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Special Circumstances

Although the FAFSA gives good data for determining financial need, it does not address every student's situation perfectly. Sometimes the factors affecting your family may be larger than what is shown on the FAFSA form. We are able to recalculate aid eligibility in some cases as listed below.

Income Decreases

Changes in household income create unique burdens for families. The federal government allows some consideration of this in aid calculations. We factor such changes into a recalculation of current-year financial aid after new tax returns are filed showing a decrease of at least 10 percent on a family's adjusted gross income from the prior year.

To consider an adjustment we need:

  • A letter written by the student requesting consideration of the special circumstance which clearly explains the financial factors to be reviewed.
  • Copy of the fully completed new-year FAFSA form including Worksheet ABC.
  • Copy of current-year completed federal tax returns used on the FAFSA.
  • Occasionally other documents may be requested as well.

Aid eligibility is normally calculated using the income from the prior year. By this request, we will recalculate your current-year aid eligibility based upon the actual income earned rather than using the prior year as an estimate of your income. In making adjustments this way, we are able to adjust to actual confirmed figures. Any grant or improved loan eligibility the new calculation creates can be paid to you, or paid down on student loans you may have borrowed if required, for the hours you completed in fall with passing grades and your current enrollment in spring hours.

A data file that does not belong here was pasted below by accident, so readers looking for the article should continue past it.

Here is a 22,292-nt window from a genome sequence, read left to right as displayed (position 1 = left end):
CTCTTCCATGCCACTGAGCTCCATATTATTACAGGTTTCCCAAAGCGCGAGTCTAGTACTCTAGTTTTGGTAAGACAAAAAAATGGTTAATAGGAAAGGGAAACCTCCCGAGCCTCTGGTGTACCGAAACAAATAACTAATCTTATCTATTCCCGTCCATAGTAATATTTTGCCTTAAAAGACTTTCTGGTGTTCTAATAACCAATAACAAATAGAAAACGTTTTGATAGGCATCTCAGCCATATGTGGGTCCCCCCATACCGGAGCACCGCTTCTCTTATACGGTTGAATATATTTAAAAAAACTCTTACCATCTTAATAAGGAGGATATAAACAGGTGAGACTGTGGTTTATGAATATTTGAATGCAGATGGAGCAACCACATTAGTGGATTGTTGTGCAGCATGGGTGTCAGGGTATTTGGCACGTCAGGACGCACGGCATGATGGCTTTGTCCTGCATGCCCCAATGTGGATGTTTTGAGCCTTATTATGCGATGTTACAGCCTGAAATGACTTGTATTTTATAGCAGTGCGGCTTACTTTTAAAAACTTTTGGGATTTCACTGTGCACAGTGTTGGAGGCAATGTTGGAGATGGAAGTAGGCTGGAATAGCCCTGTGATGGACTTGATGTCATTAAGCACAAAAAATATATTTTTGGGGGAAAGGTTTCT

This process must be completed after new tax returns are prepared, but at least two weeks before the end of the spring semester.

Medical/Dental Expenses

Similar to income decreases, having high medical or dental expenses paid can be factored into a review. The federal government assumes that 11 percent of your family adjusted gross income will go toward medical and dental expenses each year. If your amount paid (not billed) exceeds 11 percent, we may make some adjustments related to the excess amount. To do so, we need:

  1. A letter written by the student requesting consideration of the medical or dental expenses in the aid calculation.
  2. Documentation of the paid costs. The best verification is usually a copy of Schedule A from your federal tax return. It shows clearly the amount claimed to the IRS as expenses. Copies of bills unfortunately do not help unless they show the paid amounts since we can only consider the actual costs paid out of pocket for adjustment.

Child Care Expenses

We are able to increase your estimated cost of attendance for child care expenses you have to pay for attendance in school. The standard adjustment is adjusted yearly and is available in the Financial Aid Office. The adjustment is designed to help with child care expenses and might not always fully cover costs.

For this increase we need a letter requesting the adjustment and a copy of the agreement made with the caregiver.


In our basic cost of attendance calculation, we assume students to be typically driving to campus from within a 25-mile radius; so, this cost is already factored in, even for students living on campus to accommodate occasional drives back home. Since it is a radius measurement, depending on the route chosen to get to campus it is possible some students may be driving more than 25 miles each way, but still not be eligible for an adjustment.

Students who travel from outside the standard radius can have an adjustment to their estimated cost of attendance to accommodate this expense. We annually update the standard adjustments available according to two zones of distance away from campus.

To have such an adjustment considered, submit a request letter indicating the town you are commuting from and the number of days per week (maximum of five) that you have classes here.